Ukrainian payment market is developing rapidly and every year it closes half a dozen customer «pain points” seeking for cashless-infrastructure. They report on profits, new customers and victories, their CEO give interviews in mass media and make inspirational posts on their Facebook pages.

However, for every success story like this, there are 7–10 fail stories. They happen for a wide variety of reasons, they had a million excuses and regrets. I often talk about how fintech projects succeed, win not because of, but contrary to circumstances. And now I would like to highlight several main reasons why fintech startups fail.

This question has a simple and a complicated answer. If you are looking for universal answers to complex questions, or you just have no time to read my blog to the end — I give a simple and correct answer — which won’t explain the entire problem. Fintech startups fail because they don’t make enough money.

A completely different question — why do potentially successful projects with perhaps a strong development team and a good idea turn out to be in such a situation? Understanding this will be a little more difficult. But we will try.

Underfunding. The most obvious reason that also has pitfalls. On the one hand, making a financial product is expensive. A good UI / UX is expensive and time consuming. The same thing is for development, after which won’t take another three months to make corrections from the tester. And all this fades before the need to spend a huge amount of money on marketing. Most often, projects don’t take into account half of the actual costs. Because of this, many don’t even reach the release — they simply run out of money.

Unawareness in your niche. A very universal problem. Firstly, it concerns startups themselves. For example, someone decided to create a money transfer application because they read (possibly in my blog) that this is one of the most promising niches. The team takes a note of 2–3 successful applications and copies their mechanics. However, they don’t know what is happening “under the hood”. How to legally resolve the issue of paying cashback for transfers? How to work with commissions? What are the basic requirements for a financial company with a license to transfer money? All this needs to be studied in detail, and only then you can start developing and writing an inspiring stories.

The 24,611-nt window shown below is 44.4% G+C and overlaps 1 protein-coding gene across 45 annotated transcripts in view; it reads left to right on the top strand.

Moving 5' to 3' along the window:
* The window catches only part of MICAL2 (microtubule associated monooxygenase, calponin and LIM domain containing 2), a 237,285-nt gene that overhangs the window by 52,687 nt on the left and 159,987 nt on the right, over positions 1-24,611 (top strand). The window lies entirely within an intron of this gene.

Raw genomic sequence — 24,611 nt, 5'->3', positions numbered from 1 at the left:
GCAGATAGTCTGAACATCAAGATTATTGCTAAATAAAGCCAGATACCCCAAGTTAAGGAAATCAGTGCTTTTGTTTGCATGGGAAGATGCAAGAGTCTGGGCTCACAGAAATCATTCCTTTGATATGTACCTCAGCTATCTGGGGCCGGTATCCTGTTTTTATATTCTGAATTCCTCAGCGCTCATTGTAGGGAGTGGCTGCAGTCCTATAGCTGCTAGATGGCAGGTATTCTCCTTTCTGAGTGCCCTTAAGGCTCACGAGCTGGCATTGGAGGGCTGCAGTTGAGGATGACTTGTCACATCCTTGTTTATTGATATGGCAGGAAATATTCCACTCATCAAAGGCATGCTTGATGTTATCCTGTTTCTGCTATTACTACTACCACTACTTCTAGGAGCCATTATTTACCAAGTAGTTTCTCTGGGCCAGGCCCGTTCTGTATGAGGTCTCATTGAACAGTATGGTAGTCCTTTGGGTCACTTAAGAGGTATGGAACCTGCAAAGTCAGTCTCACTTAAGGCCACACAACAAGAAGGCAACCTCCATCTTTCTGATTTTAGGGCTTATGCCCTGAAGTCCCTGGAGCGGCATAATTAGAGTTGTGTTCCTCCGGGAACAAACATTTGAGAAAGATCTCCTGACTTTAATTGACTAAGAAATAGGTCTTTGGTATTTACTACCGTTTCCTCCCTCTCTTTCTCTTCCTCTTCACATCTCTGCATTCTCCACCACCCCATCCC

The other side — fintech niche is not always understandable by traditional banks who want to make a new product. They say something like «we want it like [insert the name of a cool project], but for us and don’t make it very similar.But make cheaper!» Banks want to build communication by traditional methods, don’t delve into the nuances of development and the need to implement additional «cool stuff» for customers.

Forming your offer solely on price competition. The main feature of fintech services is that they are more convenient, easier than banking and cheaper. With a minimum fee or without it at all. Many believe that the last point is enough for success. Alas, this is simply a necessary condition to start.

Banks whose budgets and coverage will always be higher can’t be ignored. We must cooperate with them. Bank resources + technical and marketing expertise of fintech projects = the ability to maintain a competitive advantage in fees for a very long time. Because there are so much stories, when fintech startups started with active dumping, but when scaling up, its financial model simply could not stand it very much.

Vanity. A very subjective reason, but at the same time connected with real fail stories. Too many startups have bloated opinions about the value of their technology solutions. Yes, it can be cool that you came up with this and you can even develop and release it. But why haven’t this been launched before? Maybe because this is an irrelevant or simply unprofitable idea? Perhaps some successful company rejected this idea long time ago at the planning stage and did what gave them their current profit and status. And you shouldn’t pick up this idea.

Lack of profit — a sign or reason for the failure of fintech projects?

A rhetorical question, the answer to which will depend only on the actions of a particular fintech project. More specifically, from his business model. Those who stick exclusively to the B2C model, often overestimate the extent to which customers will change their behavior for a new product. Money motivation doesn’t always work.

I know from my experience that B2B may be the best way for many projects. Many fail, not realizing that they are a supplier, not a “partner.” That service payment business doesn’t sound so cool and prestigious as attracting hundreds of thousands of customers. Yes, you will be less likely to be invited to give presentations at conferences, and it will be more difficult for the press to understand what you are doing. But you will earn money. And this the goal is more important than anything in the long-term run.

CEO of the international payment system LEO, the shareholder of IBOX Bank